Noxontown Pond covers approximately 158 acres near the headwaters of the Appoquinimink River watershed. This watershed contains three of the fastest developing municipalities in the state – Odessa, Townsend, and Middletown. While much of this watershed was historically agricultural, increased development has led to the conversion of farms into suburban residential communities. Less than 9% of the watershed remains forested and impervious cover continues to increase.
Stormwater runoff from agricultural and urban areas contributed NPS pollutants to Delaware’s Noxontown Pond, prompting DNREC to add the pond to the state’s 303(d) List for bacteria and nutrients. Watershed stakeholders provided technical assistance, installed agricultural BMPs, implemented low impact development designs and restored streambanks. Bacteria levels declined, and DNREC removed the Noxontown Pond segment from the state’s 303(d) List for bacteria.
Monitoring data collected in the late-1990s indicated that Noxontown Pond failed to meet the state’s Enterococcus bacteria numeric criterion, 100 colony-forming units per 100 milliliters. The pond could not support its freshwater primary contact designated use, prompting the state in 1998 to add the pond to Delaware’s 303(d) List for bacteria and nutrients.
In 2003, the EPA developed a TMDL to address the nutrients and dissolved oxygen impairments throughout the Appoquinimink watershed, which includes Noxontown Pond. The TMDL requires a 60% reduction in nitrogen and phosphorus. In 2006, DNREC also developed a bacteria TMDL for the Appoquinimink watershed, which requires an 11–15% reduction in the NPS bacteria load in freshwater areas.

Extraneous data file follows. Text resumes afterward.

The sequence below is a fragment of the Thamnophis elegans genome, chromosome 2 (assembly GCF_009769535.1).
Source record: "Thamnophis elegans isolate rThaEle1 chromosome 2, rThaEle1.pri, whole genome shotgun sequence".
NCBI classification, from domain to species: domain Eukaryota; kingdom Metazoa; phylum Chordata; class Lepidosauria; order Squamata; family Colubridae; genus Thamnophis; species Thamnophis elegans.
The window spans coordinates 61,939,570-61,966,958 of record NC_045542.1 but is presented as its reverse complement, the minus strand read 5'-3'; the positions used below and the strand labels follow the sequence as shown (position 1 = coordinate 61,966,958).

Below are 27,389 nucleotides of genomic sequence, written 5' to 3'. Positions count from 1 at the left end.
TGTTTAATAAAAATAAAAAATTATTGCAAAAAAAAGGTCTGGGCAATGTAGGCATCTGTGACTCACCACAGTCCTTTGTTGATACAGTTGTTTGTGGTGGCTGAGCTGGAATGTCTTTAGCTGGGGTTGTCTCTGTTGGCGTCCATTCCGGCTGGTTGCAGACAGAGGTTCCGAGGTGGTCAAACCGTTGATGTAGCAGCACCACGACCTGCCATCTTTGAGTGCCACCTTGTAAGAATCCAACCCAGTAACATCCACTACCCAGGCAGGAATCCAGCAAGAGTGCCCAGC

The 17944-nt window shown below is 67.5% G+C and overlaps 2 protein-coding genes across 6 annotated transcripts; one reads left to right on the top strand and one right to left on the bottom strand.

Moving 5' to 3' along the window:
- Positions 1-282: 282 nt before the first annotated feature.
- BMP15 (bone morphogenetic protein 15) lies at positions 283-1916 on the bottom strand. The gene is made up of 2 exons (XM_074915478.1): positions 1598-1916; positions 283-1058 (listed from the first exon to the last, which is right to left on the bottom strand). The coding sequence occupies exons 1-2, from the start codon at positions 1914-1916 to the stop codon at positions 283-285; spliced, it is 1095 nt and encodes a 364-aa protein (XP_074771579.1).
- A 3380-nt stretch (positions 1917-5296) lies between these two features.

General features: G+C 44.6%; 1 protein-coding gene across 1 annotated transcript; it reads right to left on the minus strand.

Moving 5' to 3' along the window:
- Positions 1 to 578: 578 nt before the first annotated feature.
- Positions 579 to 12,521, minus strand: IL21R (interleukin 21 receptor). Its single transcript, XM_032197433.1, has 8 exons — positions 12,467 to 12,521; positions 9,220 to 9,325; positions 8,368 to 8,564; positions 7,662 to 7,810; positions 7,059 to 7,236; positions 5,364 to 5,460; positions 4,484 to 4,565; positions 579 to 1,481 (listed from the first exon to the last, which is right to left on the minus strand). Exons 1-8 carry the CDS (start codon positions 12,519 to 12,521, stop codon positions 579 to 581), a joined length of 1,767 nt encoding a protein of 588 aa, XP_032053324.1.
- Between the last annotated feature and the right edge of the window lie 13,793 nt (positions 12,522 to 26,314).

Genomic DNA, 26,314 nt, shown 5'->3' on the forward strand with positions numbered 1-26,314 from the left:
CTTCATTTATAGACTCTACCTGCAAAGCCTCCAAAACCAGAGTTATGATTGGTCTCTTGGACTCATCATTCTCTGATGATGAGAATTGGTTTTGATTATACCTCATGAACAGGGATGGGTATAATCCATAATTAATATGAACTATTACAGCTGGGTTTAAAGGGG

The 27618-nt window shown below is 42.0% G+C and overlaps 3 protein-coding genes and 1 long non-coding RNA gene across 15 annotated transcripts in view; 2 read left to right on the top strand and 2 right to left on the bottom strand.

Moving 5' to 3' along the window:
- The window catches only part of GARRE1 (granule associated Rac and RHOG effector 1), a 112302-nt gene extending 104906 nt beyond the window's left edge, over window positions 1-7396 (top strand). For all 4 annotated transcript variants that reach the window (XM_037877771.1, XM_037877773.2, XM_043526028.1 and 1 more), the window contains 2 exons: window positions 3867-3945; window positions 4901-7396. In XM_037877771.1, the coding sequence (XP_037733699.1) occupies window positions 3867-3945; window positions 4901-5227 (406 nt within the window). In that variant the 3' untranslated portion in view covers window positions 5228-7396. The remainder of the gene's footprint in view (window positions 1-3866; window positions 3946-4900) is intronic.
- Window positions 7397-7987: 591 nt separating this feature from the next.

The New Castle Conservation District offered technical assistance to the farming community by providing nutrient management planning and cost-share funding for agricultural BMPs.
Conservation Reserve Enhancement Program BMPs:
For more than 10 years, watershed partners have implemented water quality protection and restoration efforts in the Appoquinimink River watershed that have helped to reduce bacteria in surface waters. Water quality monitoring data collected from Noxontown Pond (station 109131) in 2002–2012 showed that the Enterococcus bacteria annual geometric means comply with the numeric criterion necessary to support the pond’s freshwater primary contact recreation designated use. On the basis of these data, DNREC removed Noxontown Pond from the state’s 303(d) List for bacteria. Data show that Noxontown Pond water quality continues to meet the bacteria water quality standard. The pond remains listed as impaired for nutrients.